Chemical & Metallurgical
Applications of Metal Powders

Master Alloys

 In metallurgy, obtaining the correct ratio of metals in an alloy mixture is paramount in controlling the resulting properties and performance of the components manufactured from that mixture.  Oftentimes this entails adding metals of known composition in solid bars, rods, or powder form to a molten mixture prior to casting in order to obtain the correct composition.  To ensure that these compositional modifiers are evenly mixed and dispersed they must completely melt and dissolve.  For this reason, and to do so in an energy efficient manner, pre-mixed alloys are often utilised in cases where the alloy used has a lower melting point than the highest melting metal in the mixture.  For example, to prepare an alloy that is ten percent titanium and ninety percent aluminum, one would intuitively think to simply add the titanium, with a melting point of 1668 oC to a molten bath of aluminum which melts at 882 oC.  The titanium will not melt and dissolve at the melting point of the aluminum bath.  However, by adding and pre-mixed alloy that is mostly titanium with ten percent aluminum, this master alloy now has a melting point nearly the same as the aluminum bath and will dissolve and evenly mix.  These pre-mixed alloys are referred to as master alloys.   


Copper powder is a simple yet extremely versatile tool in fine chemicals processing.  While there are an array of compounds capable of inducing chemical reactions that can build up molecular structures by piecing together molecules through the formation of new carbon to carbon bonds, copper and its derivatives are catalysts of choice for a number of chemical transformations due to its cost effectiveness and ease of handling.  As an example, The Ullmann Reaction uses copper powder as a catalyst to couple two hydrocarbon molecules together into a single entity via formation of a new carbon to carbon bond.  By contrast, the Grignard reaction accomplishes synonymous results but does so using magnesium metal, which can be flammable and can react with water to produce explosive hydrogen gas.  These types of chemical reactions whereby molecules are pieced together through formation of new stable carbon to carbon bonds are crucial processes employed to produce pharmaceuticals, plastics and additives, explosives, and countless other functional materials.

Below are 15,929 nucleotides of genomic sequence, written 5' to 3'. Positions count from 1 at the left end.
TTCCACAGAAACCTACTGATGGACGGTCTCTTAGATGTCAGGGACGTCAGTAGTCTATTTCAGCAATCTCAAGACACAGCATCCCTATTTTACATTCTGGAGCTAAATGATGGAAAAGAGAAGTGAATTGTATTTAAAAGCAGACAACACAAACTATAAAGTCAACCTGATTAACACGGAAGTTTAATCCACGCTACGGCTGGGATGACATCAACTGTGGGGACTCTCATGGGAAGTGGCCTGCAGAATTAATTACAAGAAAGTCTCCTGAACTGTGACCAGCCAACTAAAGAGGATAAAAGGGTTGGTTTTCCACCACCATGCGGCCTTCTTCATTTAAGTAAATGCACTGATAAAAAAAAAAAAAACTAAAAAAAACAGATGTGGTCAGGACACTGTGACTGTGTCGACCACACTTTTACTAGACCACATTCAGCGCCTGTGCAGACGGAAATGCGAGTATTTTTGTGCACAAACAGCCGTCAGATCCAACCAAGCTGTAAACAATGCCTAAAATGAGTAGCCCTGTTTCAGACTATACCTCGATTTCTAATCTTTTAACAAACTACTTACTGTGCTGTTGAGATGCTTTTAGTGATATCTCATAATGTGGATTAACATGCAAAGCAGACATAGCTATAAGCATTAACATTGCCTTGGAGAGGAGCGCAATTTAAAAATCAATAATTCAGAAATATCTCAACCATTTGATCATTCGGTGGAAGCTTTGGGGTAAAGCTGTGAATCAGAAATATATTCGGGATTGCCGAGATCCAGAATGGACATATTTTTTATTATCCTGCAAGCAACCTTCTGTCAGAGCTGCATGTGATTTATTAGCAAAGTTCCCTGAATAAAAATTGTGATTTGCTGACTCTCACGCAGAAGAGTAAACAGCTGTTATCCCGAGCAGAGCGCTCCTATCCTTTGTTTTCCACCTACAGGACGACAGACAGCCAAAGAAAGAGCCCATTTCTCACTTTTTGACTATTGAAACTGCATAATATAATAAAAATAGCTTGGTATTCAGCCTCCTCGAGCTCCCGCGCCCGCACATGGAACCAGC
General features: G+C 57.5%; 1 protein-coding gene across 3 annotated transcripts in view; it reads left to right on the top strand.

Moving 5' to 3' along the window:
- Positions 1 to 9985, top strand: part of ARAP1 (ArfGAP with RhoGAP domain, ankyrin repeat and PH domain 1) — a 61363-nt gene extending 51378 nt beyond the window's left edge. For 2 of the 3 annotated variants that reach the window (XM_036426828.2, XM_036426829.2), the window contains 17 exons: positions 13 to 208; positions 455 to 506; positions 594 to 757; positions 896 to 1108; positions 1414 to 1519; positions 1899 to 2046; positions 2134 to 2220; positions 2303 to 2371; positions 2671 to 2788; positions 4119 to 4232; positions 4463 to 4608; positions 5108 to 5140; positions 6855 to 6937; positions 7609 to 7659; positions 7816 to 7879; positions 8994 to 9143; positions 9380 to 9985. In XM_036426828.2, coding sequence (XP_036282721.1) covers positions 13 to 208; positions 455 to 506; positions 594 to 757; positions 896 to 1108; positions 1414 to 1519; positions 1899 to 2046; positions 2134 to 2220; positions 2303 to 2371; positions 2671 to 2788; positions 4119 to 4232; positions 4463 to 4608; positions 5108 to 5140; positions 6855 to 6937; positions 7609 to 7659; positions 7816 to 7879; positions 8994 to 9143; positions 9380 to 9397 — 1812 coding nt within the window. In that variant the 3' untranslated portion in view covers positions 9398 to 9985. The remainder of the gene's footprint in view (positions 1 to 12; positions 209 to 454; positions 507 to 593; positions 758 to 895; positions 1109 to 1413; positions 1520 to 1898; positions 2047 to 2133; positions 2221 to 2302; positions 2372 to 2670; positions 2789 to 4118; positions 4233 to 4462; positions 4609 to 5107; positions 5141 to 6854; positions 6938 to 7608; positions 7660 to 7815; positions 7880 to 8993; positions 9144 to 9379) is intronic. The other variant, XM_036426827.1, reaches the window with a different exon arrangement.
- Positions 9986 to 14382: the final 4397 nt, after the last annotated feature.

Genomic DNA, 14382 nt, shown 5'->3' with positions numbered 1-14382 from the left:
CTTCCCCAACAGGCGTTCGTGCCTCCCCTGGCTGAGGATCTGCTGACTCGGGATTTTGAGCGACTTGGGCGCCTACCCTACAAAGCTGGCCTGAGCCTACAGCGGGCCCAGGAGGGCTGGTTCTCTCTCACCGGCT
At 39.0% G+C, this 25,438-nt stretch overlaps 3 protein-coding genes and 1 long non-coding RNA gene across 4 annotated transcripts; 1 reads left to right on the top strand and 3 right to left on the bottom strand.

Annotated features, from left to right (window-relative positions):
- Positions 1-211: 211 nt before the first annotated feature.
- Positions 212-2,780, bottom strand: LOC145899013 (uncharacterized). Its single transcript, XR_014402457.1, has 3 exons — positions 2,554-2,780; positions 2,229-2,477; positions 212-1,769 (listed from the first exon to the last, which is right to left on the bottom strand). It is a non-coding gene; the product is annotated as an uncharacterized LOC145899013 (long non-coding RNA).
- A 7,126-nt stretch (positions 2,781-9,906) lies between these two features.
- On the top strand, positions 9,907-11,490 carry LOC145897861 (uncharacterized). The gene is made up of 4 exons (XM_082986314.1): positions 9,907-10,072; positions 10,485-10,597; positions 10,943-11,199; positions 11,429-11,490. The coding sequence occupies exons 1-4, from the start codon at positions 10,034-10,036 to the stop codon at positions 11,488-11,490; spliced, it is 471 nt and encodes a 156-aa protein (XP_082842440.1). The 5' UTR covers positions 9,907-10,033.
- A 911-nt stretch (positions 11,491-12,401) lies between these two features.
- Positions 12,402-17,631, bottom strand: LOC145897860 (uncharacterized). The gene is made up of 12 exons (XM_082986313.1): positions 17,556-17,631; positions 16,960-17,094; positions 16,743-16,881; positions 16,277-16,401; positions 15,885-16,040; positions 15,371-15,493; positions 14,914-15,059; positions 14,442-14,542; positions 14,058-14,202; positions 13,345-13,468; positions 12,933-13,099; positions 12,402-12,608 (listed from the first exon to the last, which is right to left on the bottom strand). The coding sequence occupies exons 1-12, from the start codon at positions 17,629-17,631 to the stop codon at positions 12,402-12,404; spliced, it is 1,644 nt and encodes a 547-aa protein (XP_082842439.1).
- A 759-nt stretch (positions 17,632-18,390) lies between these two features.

Fine Chemicals

Copper powder, and tin to an extent, function as both catalysts and reagents in a range of chemical reactions.  In some applications they function in their elemental form, but for a whole host of other scenarios these metals are reacted with other molecules or compounds to form reactive but sufficiently stable intermediate organometallic compounds.  Using these pre-formed intermediates usually improves efficiencies and reduces waste in multicomponent chemical process flows such as those required to construct complex pharmaceutical active ingredients.

Refining and Precious Metal Recovery

A common technique to recover precious metals from complex mixtures such as ores or electronic waste is to soak or wash the material in concentrated acid.  Precious metals such as gold and platinum become oxidised into a soluble salt form and dissolve into the acidic solution.  All remaining solid material is removed by filtration.  The acid solution is neutralized and the precious metal salts are converted back to their neutral metal form by addition of a reducing agent.  Copper powder is sometimes used as this reducing agent to recover higher value materials such as gold, platinum, and palladium.